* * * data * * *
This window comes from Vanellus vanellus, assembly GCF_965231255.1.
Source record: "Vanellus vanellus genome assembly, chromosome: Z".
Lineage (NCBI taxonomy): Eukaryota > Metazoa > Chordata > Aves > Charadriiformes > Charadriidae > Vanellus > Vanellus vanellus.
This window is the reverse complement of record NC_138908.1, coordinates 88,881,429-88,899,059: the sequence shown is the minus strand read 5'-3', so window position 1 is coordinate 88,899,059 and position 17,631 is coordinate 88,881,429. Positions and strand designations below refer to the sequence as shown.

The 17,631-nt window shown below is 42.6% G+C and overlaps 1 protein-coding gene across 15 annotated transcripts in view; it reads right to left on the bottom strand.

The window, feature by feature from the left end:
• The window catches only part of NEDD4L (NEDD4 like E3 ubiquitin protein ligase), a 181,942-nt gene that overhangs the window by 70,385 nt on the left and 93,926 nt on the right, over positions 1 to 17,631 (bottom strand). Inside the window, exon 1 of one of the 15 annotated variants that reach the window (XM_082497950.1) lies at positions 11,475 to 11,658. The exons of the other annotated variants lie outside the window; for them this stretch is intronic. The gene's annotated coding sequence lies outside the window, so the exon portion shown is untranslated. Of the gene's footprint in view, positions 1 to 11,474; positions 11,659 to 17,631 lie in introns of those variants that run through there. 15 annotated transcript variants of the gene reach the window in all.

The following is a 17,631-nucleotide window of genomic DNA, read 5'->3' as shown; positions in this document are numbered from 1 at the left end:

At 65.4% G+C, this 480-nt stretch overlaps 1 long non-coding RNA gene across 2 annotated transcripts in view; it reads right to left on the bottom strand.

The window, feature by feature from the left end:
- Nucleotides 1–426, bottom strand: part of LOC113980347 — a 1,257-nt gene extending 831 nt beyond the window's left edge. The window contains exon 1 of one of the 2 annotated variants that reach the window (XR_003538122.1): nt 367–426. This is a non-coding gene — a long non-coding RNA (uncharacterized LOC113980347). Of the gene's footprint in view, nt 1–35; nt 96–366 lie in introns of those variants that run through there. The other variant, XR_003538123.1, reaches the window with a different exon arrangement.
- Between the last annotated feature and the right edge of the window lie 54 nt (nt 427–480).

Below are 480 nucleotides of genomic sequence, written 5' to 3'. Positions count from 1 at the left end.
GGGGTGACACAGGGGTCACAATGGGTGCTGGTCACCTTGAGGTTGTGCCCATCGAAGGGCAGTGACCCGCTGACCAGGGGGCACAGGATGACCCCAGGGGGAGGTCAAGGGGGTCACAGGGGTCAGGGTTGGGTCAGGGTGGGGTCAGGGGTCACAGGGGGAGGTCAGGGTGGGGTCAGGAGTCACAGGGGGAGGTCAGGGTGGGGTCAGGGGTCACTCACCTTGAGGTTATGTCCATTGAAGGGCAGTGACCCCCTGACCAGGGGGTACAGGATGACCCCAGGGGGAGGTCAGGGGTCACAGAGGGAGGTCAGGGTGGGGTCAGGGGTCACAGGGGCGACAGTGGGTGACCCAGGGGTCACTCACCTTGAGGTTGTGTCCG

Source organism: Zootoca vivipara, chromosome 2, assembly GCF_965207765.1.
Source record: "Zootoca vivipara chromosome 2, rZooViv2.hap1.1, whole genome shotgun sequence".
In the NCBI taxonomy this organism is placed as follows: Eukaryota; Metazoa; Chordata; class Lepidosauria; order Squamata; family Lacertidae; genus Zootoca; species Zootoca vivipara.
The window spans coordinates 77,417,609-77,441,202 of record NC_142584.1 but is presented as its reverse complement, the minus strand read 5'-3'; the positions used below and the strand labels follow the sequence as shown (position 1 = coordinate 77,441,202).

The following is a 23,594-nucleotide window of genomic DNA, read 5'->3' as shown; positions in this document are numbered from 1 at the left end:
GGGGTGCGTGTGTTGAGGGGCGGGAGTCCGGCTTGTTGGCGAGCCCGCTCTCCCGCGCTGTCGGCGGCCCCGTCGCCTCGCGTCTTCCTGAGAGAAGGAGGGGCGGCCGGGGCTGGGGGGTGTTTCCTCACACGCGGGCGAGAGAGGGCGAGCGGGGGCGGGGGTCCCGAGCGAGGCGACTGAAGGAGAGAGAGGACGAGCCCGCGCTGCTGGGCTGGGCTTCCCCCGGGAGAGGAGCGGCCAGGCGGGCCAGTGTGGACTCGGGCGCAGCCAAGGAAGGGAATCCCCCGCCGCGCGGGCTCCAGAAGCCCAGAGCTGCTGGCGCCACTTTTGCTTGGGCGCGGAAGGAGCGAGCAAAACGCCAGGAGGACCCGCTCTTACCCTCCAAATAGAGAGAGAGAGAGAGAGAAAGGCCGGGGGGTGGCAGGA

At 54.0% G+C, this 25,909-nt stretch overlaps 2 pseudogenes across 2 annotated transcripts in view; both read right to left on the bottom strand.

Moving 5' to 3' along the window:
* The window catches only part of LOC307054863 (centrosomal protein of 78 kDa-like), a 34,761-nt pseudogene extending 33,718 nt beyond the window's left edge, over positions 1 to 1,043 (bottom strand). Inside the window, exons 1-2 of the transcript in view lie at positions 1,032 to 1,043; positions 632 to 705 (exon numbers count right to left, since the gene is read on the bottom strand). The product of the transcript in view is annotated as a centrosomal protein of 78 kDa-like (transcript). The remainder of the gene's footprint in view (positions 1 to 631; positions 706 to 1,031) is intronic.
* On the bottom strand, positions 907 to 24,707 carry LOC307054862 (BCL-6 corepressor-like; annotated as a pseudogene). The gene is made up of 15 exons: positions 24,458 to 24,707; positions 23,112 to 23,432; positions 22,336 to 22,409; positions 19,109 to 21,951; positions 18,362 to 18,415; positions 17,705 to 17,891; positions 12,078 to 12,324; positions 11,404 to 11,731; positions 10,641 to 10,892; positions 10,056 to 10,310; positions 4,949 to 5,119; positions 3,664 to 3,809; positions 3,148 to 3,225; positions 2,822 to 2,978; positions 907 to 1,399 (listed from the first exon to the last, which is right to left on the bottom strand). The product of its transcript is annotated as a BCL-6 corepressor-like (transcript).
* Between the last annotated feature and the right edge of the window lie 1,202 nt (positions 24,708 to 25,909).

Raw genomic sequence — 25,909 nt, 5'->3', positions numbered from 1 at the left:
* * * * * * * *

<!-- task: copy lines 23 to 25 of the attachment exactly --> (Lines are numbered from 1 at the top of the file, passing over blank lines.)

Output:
* The window catches only part of LOC307054863 (centrosomal protein of 78 kDa-like), a 34,761-nt pseudogene extending 33,718 nt beyond the window's left edge, over positions 1 to 1,043 (bottom strand). Inside the window, exons 1-2 of the transcript in view lie at positions 1,032 to 1,043; positions 632 to 705 (exon numbers count right to left, since the gene is read on the bottom strand). The product of the transcript in view is annotated as a centrosomal protein of 78 kDa-like (transcript). The remainder of the gene's footprint in view (positions 1 to 631; positions 706 to 1,031) is intronic.
* On the bottom strand, positions 907 to 24,707 carry LOC307054862 (BCL-6 corepressor-like; annotated as a pseudogene). The gene is made up of 15 exons: positions 24,458 to 24,707; positions 23,112 to 23,432; positions 22,336 to 22,409; positions 19,109 to 21,951; positions 18,362 to 18,415; positions 17,705 to 17,891; positions 12,078 to 12,324; positions 11,404 to 11,731; positions 10,641 to 10,892; positions 10,056 to 10,310; positions 4,949 to 5,119; positions 3,664 to 3,809; positions 3,148 to 3,225; positions 2,822 to 2,978; positions 907 to 1,399 (listed from the first exon to the last, which is right to left on the bottom strand). The product of its transcript is annotated as a BCL-6 corepressor-like (transcript).
* Between the last annotated feature and the right edge of the window lie 1,202 nt (positions 24,708 to 25,909).